Got it?  Parent -> has_many :children, Child -> belongs_to :parent – the model of a perfect Catholic Rails family.

Now we need to post the stuff.  This is a snippet from the invoice_controller.rb:

   def create
      @invoice = Invoice.new(params[:invoice])
      @invoice.order_id = @session["order_id"]
      for item_id in params[:invoice_item][:item_id] do
              @invoice.invoice_items << InvoiceItem.new(:item_id => item_id)
      end
      if @invoice.save
         flash[:notice] = 'Invoice was successfully created.'
         redirect_to :action => 'list'
      else
         render :action => 'new'
      end
   end

order_id is stored in the session array and is used to reference the invoice.  The invoice in turn has items added to it for each item_id in the params passed from our form.  What happens on @invoice.save is the following:

  1. Rails inserts the invoice header (the parent)
  2. Immediately fetches currval(invoices_id_seq) to retrieve the newly created invoice_id
  3. Uses that invoice_id number and iterates over the invoice_items inserting both the item_id and invoice_id
  4. commits the results if successful

That’s it!  Easy, huh?  Well it took me all day to figure it out.  I knew it was easy, but perhaps I don’t have mad google sklz or something, because it left me scratching my head.  Hopefully someone will find this useful.  Leave a comment and I’ll do my best to answer your questions.  If not, I’m sure I’ll forget it in a few months and have to reread this *G*.

Gil The Jenius: Education For Us

The other day, Gil Schmidt, summed up something I think I’ve trying to say for the past few years. I say "trying" because I’ve been clubbing the damned thing for so long, I don’t even know what it looks like any more. Gil’s come along and said to me, "You know that thing you’ve been bashing, that you forgot what it was? Well – it’s this." And he laid it bare to me again. I now know what my prey looks like, and my hunger induced insanity melts away to reveal new resolve.

Gil The Jenius: Education For Us

The global economy of this century is not a preserver of status quos; in truth, it destroys them with chaotic speed. A nation educated to bow to stasis, to "follow the lunkhead" misery is not now nor ever will be a true global economic player. But a nation is not an entity: it is a collection of individuals united by common characteristics and sharing, often unconsciously, common vision and goals. To develop the nation, develop the individual. To develop the individual…well, that’s Our job.

It’s funny, but I never knew how the masses could be inspired to revolt in Latin America. What could someone write or speak that would bring new focused clarity to their plight? I just didn’t see it. Maybe now I’m starting to get an inkling.

Wifi Drivers for Linux PPC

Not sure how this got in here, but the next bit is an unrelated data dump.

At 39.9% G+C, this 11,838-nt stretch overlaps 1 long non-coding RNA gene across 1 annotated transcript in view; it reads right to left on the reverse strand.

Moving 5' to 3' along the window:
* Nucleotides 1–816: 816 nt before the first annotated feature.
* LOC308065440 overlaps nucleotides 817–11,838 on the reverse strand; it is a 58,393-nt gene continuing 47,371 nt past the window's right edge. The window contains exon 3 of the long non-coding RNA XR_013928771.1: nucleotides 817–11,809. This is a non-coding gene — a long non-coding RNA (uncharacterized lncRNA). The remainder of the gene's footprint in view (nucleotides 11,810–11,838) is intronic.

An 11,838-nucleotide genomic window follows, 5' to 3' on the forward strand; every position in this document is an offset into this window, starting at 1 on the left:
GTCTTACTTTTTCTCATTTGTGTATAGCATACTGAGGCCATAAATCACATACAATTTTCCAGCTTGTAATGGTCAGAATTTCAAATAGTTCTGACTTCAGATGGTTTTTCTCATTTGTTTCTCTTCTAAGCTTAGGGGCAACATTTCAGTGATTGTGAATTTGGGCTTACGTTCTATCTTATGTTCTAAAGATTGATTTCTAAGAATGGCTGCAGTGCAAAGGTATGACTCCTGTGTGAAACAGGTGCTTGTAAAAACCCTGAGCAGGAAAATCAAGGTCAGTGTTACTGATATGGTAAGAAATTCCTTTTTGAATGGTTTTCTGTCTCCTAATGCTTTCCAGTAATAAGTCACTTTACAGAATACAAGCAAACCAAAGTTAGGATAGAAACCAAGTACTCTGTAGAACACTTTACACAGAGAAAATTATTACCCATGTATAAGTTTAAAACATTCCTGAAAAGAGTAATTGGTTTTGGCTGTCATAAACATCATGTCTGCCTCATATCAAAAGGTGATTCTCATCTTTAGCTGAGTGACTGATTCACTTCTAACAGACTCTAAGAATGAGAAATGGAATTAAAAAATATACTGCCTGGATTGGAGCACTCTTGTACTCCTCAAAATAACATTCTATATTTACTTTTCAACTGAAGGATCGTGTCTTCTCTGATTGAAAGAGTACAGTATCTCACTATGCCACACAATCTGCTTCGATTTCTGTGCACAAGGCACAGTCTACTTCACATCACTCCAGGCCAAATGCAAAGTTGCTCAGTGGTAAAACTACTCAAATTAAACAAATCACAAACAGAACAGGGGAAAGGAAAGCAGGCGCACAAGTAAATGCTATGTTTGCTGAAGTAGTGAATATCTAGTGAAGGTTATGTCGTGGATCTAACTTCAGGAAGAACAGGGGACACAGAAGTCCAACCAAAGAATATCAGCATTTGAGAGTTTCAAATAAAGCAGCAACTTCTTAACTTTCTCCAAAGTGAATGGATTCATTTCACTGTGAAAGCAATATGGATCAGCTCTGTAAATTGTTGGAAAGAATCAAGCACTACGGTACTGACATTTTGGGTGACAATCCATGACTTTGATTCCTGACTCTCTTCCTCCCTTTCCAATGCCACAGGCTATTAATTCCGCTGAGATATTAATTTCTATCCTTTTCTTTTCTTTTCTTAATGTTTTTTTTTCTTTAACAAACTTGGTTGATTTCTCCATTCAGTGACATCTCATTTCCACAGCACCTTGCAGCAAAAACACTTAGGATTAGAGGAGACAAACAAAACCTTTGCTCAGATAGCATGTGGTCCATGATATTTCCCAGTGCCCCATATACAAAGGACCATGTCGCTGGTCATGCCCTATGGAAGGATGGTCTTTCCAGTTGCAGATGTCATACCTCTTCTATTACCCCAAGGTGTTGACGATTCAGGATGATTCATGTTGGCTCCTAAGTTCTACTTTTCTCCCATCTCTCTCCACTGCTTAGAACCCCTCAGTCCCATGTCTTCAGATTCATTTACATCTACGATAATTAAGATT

Let me get geeky for a bit.  I recently decided that I was not going to be the last person on earth without wireless access, so I marched off to CompUSA to buy a wifi card for my G3 Powerbook (Pismo).  I know, I know, I should have checked the hardware compatibility lists, but ever impatient, I thought, how bad could it be?  I’ll buy two and if one doesn’t work, I’ll stick in the other. 

Neither worked.

Bah!  Curse my passionate self.  I erred in the predictable fashion.  I fell victim to the classic blunder, the most famous of which is never get involved in a land war in Asia, but only slightly less known is this: with Linux you must research.  With Linux on the PowerPC, you must research and pray.

So, first of all, the Broadcom family of chips (Apple’s Airport, Motorola, and a bunch of others will not work with Linux on PPC).  With Linux on Intel, you’re okay, because you have ndiswrapper with which to run your Windows drivers in Linux.  However, with PPC you will have no such luck, as ndiswrapper is strictly an Intel x86 endeavor.  No, with PPC your best bet (as I later found out) is to buy one of the D-Link family of products.  From what I can tell, they have native support across the board in Linux (my own card, a DWL-G630 – 802.11g, works flawlessly). 

To get it working, you first have to install the drivers from the madwifi project (your distro should have it available for installation), make sure you have PCMCIA drivers installed, and you’re now spilling coffee on your keyboard at one of the many nationwide Starbucks locations. 

The biggest challenge was figuring out which brand of wifi card supports Linux natively – because NONE of them say so.  They all say "Windows 9x, 2000, XP, and 2003."

After two trips to CompUSA, I now have a D-Link card and my working laptop.   Remote X works, and I get about 1 megabyte/sec transfer rate through the concrete walls of my home.  

And now you know the rest of the story.  D-Link, D-Link, D-Link!